Labelling waste: small pieces add up


by Trish Hyde, MD The Plastics Circle

Think plastic waste and you probably think plastic bottles and shopping bags. These big items attract a lot of attention, but what about the small pieces? What about the humble label, for example?  

A label gives colour, branding and important information about its product and/or packaging. However, it is most often a different plastic to the bigger item it serves. Because of this labels deserve their own attention when it comes to recycling and recyclability.  

Label Waste

Plastic PET bottles are widely recycled and recyclable, thanks to the commercial value of the recovered material (rPET) in making a wide variety of new products, including new plastic drink bottles. 

Up until the recycling process, the label serves its bottle exceedingly well - giving essential regulatory and consumer information, and the needed barcode for inventory tracking and product pricing at checkout.

But when it comes time for the recovered PET bottle to become rPET, the label is no longer wanted. Much of the time, the label is removed, and discarded as waste. But sometimes the label’s adhesives can render a normally recyclable bottle non-recyclable because it can’t be removed.

If the label is removed, this light weight plastic-fibre material can be annoying to manage in the best recycling facilities. However, where unsound disposal is the norm, the small label has a significant impact.

Do we go without?  Setting aside the important role that labels play, some may seek a simple answer to reducing the impact of labels on the environment. In many countries, there is a focus on removing 'single-use' plastics - shopping bags, for example. Should labels be treated similarly? Are there degrees of acceptability? What about size limits?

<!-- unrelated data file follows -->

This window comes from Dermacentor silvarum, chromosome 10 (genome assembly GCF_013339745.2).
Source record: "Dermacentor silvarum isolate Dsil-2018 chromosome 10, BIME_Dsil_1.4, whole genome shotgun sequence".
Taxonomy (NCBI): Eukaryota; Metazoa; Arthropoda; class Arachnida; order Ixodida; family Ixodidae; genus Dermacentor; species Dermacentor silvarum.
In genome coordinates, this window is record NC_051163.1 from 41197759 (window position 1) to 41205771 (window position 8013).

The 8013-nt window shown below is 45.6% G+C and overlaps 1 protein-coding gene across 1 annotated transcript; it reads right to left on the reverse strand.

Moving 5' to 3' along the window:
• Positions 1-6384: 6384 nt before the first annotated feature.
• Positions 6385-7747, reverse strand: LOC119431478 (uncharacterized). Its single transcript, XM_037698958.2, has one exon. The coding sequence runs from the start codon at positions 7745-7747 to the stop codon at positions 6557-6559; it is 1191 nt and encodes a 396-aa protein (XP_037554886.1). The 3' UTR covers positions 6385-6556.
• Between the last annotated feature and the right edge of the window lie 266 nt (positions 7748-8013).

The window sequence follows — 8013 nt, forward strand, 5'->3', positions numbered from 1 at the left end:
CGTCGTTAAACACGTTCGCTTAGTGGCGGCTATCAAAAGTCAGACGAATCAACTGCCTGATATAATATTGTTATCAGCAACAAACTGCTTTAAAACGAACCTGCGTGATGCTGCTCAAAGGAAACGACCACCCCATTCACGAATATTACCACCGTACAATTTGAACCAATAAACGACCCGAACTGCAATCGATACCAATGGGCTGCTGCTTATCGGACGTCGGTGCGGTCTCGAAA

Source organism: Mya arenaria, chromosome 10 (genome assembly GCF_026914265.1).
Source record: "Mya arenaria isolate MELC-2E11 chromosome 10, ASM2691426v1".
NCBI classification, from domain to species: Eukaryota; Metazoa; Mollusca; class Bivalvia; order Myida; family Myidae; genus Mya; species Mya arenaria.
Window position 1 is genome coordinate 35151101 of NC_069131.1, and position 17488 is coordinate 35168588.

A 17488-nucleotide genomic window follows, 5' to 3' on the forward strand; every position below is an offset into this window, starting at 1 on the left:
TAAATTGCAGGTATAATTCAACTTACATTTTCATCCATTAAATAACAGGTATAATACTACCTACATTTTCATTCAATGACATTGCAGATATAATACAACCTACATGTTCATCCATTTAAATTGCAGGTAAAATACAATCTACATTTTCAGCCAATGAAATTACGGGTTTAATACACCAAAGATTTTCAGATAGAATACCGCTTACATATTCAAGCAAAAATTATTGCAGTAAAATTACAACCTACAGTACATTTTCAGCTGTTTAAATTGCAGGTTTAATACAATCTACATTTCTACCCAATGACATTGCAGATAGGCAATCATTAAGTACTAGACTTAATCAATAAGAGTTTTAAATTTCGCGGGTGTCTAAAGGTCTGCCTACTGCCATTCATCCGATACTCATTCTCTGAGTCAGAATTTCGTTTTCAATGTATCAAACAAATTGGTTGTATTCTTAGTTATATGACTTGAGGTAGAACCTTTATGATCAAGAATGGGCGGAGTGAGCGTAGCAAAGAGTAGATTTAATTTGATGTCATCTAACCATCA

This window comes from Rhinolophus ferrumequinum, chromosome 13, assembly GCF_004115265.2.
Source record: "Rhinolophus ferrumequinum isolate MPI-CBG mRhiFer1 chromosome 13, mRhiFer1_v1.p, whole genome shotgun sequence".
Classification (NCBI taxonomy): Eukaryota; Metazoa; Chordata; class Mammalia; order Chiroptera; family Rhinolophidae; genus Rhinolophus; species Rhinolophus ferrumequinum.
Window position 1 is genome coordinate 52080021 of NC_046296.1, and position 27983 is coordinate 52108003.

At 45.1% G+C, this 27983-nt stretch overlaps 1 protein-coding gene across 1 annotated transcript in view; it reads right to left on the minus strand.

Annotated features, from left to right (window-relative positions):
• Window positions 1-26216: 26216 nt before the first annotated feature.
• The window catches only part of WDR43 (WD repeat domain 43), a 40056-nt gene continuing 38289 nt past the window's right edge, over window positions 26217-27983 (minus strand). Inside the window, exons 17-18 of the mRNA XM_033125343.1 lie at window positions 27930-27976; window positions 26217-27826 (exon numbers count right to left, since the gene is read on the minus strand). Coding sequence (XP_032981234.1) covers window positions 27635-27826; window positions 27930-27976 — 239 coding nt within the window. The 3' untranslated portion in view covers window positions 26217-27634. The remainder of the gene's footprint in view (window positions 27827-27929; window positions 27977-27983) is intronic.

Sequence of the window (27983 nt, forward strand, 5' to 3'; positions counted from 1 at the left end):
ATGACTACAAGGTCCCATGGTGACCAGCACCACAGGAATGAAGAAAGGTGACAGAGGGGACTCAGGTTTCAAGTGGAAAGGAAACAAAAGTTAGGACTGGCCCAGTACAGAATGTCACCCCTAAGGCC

To me, these are the wrong questions. Single-use is a mindset not a type of plastic. Single-use is a term that describes human behaviour when we interact with plastic - not the plastic's make-up or its actual use. 

Without entering the bag-ban debate, it is broadly agreed that a plastic shopping bag can be used more than once. Further, its plastic can be given a second-life.

The plastic bottle serves the purpose of getting liquid distributed to a merchant, so that it can be sold for consumption. The vessel does the logistic task several times, before its contents are consumed and the bottle is ready for its next life as rPET.

Its label makes the bottle's many logistics possible with all the information needed to make a safe and happy customer. But can it have a second-life?

Labels, like all plastics can have a second-life - it is only our lack of imagination stopping that full recovery.

Imagining the future

While most attention is on the popular plastic wastes, small items are going unnoticed by the masses (labels, soy sauce (fish-shaped) containers, clothing tags etc). Fortunately, people are looking at these and pioneering change. 

One such example of this pioneering attitude occurred at Labelexpo 2018. Avery Dennison, the global label-maker, piloted a ground-breaking trade show stand. As you would expect, it looked great and drew the eye, but of note, was its structure – all of the panels used to make the stand contained 50% consumer label waste.

This is not surprising given Avery Dennison has earmarked label waste as a top strategic challenge in its 2025 sustainability goals.

Label for sustainability

Regardless of the size or use, plastics can be sustainable when used well and with second-life markets in mind.

In the case of labels, this means thinking carefully about the purpose, its composition and the ability to remove it so that both the label and the plastic it serves can be recovered. It is early days on the adventure to make label waste sustainable, but thankfully industry players, like Avery Dennison, are looking at this issue now.   

Please see: https://packagingeurope.com/avery-dennison-pioneers-first-of-its-kind-labelexpo-booth/

Avery Dennison will be at Plasticity Malaysia, 25 Oct 2018 to join the global conversation to make plastic circular.  


©  2020  The Plastics Circle

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